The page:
My limeade is an example of how they don't quite get things perfect. There as nothing wrong with my drink. In fact, it was wonderful. It contained fresh mint leaves and a ton of blueberries and served with ice. Great. However, there was no napkin and no spoon. If I had been given a spoon I would have eaten all of the blueberries. I fished out a couple as I drank down the limeade a bit in my glass being very careful not to wet my fingers since I had nothing to wipe them on. Of course I could have asked for a spoon and a napkin, but the restaurant owners should think about things like that as they plan their selections.
Rita ordered the Gorgonzola pasta. It's a very rich dish. I really like it, but a little goes a long way. Rita took much of it home. I think by eating several bites for lunch each day, it might last for a week.
The appetizers are very rich also at Minoela, so Peg and I usually order one and share with a salad each. They have a good selection of wines to accompany all their offerings. I hope they make a go of it. They've been there for months, so that's a really good sign.
It was so nice sitting and talking. Knowing our little adventures and how we make them fun, Rita invited us to join her for a couple of nights at her home on Day Island. I think we'll wait for a fall or winter storm. Rita's house faces west on Puget Sound, so even warm summer or fall days can over heat us. With her HVAC systems we could cool off, but the blinding setting sun is horrendous. However, a stormy day watching the waves and enjoying a little lightening. Now, that could be an interesting vacation. Maybe I could beg a little boat trip from a friend at the Day Island Marina. That might add a little excitement and adventure as well.
Rita went home to prepare for a date, while Peg and I went back to The Villa for a short nap before dinner. I woke Peg up about five-thirty and we maded ready for dinnner out. We drove the few blocks to the Parkway Tavern. Friend John and Karen Trueman were going to join us.
The Parkway is an unusual tavern. It is located between an appartment building and nice homes. It also just a block from Tacoma Little Theatre, so it's a great place to go for dinnner before seeing a play at TLT. The food is good, but nothing fancy. There is always a soup of the day and several options for draft beer. I've had several end of the workday meetings there and on election nights and when local sports teams are on TV there are always good size and loud crowds at the bar.
After waiting a few minutes Peg and I ordered. I asked the waitress about the Thai Salad. She made a face and said she couldn't recommend it, "The peanut sauce tastes like peanut butter and the vegetables are frozen. We need something for vegetarians." We ordered the Salmon Burger and the Bar-Be-Que Beef Sandwich. One with salad and one with soup. John and Karen arrived a few minutes after we ordered. They ordered something to drink and something to eat and then we settled down for a few jokes and catching up on family information.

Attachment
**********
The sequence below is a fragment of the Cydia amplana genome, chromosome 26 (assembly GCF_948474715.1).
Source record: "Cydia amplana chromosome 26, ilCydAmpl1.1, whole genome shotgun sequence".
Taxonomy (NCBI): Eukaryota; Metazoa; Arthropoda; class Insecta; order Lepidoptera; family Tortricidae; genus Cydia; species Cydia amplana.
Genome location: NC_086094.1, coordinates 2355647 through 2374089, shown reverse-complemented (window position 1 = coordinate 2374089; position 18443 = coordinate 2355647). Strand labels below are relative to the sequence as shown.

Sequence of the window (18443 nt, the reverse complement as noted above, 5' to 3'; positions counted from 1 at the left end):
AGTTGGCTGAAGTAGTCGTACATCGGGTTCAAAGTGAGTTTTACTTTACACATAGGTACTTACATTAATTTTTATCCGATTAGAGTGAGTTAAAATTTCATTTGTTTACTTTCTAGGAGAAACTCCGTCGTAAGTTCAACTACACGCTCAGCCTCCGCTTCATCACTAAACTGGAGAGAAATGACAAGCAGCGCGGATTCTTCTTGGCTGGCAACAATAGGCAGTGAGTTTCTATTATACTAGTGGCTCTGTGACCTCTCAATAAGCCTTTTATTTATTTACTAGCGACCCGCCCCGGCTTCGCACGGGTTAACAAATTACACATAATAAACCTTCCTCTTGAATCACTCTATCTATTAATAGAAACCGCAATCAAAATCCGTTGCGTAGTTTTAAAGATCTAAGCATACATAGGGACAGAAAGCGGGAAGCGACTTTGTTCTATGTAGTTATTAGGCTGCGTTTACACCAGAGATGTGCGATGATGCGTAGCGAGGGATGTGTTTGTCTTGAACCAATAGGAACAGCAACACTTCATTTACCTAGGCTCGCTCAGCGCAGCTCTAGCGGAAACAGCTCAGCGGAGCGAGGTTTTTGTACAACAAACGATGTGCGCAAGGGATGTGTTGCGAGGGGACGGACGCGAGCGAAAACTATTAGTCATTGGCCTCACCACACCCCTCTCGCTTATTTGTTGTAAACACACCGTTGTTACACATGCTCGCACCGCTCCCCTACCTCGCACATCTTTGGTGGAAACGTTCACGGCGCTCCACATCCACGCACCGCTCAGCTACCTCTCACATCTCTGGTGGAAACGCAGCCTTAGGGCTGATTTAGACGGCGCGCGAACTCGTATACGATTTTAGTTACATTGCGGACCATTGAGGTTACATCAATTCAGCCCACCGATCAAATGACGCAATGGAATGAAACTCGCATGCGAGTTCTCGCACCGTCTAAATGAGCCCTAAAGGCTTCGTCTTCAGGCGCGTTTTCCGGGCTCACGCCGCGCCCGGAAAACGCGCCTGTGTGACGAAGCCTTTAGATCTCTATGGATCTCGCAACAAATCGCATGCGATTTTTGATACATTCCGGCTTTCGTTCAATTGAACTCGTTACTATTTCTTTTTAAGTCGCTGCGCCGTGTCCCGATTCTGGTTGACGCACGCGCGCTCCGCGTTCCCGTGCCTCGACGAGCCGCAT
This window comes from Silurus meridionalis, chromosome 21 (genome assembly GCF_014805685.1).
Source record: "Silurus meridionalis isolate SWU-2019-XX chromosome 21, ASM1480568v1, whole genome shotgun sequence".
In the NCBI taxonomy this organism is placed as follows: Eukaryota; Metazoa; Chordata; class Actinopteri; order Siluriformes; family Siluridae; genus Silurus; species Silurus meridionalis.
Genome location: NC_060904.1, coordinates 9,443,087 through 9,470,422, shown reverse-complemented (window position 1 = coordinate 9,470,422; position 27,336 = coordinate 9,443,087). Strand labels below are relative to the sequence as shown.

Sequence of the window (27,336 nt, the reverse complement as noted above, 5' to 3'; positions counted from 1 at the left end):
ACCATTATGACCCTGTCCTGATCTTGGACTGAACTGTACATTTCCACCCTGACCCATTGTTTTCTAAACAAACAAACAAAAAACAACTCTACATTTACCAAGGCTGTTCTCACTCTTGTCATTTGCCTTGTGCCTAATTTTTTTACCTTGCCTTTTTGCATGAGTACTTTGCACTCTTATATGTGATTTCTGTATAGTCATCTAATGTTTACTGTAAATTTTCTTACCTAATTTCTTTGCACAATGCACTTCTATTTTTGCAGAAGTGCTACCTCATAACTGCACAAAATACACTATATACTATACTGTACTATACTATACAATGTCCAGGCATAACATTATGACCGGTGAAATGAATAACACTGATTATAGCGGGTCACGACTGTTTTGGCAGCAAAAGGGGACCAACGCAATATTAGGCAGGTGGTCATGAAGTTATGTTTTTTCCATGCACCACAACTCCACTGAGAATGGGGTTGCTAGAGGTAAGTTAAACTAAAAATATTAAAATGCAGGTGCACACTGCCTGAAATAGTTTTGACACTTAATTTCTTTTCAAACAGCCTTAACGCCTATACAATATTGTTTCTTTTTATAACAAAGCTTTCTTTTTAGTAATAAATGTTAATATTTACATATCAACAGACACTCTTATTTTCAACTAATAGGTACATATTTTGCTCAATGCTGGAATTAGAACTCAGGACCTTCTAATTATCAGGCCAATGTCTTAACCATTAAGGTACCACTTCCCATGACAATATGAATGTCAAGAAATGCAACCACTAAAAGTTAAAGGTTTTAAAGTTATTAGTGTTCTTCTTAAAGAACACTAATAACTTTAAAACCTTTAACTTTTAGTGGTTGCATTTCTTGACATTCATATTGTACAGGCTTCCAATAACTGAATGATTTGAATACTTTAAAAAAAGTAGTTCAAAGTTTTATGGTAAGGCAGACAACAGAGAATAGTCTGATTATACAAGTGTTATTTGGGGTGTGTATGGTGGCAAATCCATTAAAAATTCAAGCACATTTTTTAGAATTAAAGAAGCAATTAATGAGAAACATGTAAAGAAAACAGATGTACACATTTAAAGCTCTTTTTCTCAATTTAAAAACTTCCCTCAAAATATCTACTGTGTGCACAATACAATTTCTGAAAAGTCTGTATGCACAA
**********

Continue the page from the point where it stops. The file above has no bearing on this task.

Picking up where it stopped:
We've known John and Karen since the late seventies. They came to Seattle for a Jaycee convention from Minnesota and fell in love the Pacific Northwest. We became fast friends when they joined the Tacoma Jaycees. Their kids attended St. Patrick's with our kids. We've remained friends ever since, but we only run into them every now and then. On Monday evening we had gone to a political reception for a mutual friend, which ended up with us inviting them to join us at the Parkway. Our dinner at the Parkway ended well with them inviting us to their summer place on Harstine Island. Other friends may visit Mason Lake, which is near Shelton and not that far from Shelton. Perhaps, we'll get together. There is a restaurant in Shelton that serves geoduck and it's been our our radar for ages.
Back at the Bed and Breakfast we read and then drifted off to sleep. I slept in a little bit on Friday morning and then went downstairs for coffee, breakfast and the local papers. I read the movie reviews and had a suggestion for Peg when she came down to join me.
While waiting for Peg, Kristy asked why we didn't eat breakfast together. I explained our different biological clocks and schedules and then Peg came down shortly after eight-thirty.
Our first morning we were served a nice fruit, yogurt and cereal starter with our choice of juice followed by an egg dish. Wednesday we had nicely scrambled eggs with dollops of goat cheese (maybe) or cream cheese (probably) with three slices of bacon. Our second morning we had a slightly different rendition of fruit and yogurt followed by an egg casserol and two sausage links. After two days of several meals a day, neither Peg nor I could eat all of our casseroles. Kristy was kind enough to mix orange and cranberry juice for us. It's our favorite combination. We could manage the juice.
We finshed off our two-day stay with book and movie talk around the table between the two of us and Kristy. Kristy and her husband and rented The Girl with the Dragon Tattoo two nights earlier and had seen the movie of the second book in the triology The Girl Who Played with Fire the night before. We had seen them both and loved them.
Kristy made us feel at home. We had a very relaxing time at The Villa. We met some nice people. We slept in a comfortable bed. We saw some nice flower gardens, and we enjoyed ourselves immensely. What more can you ask of an adventure . . . especially in your own home town? We left for home after hugs around.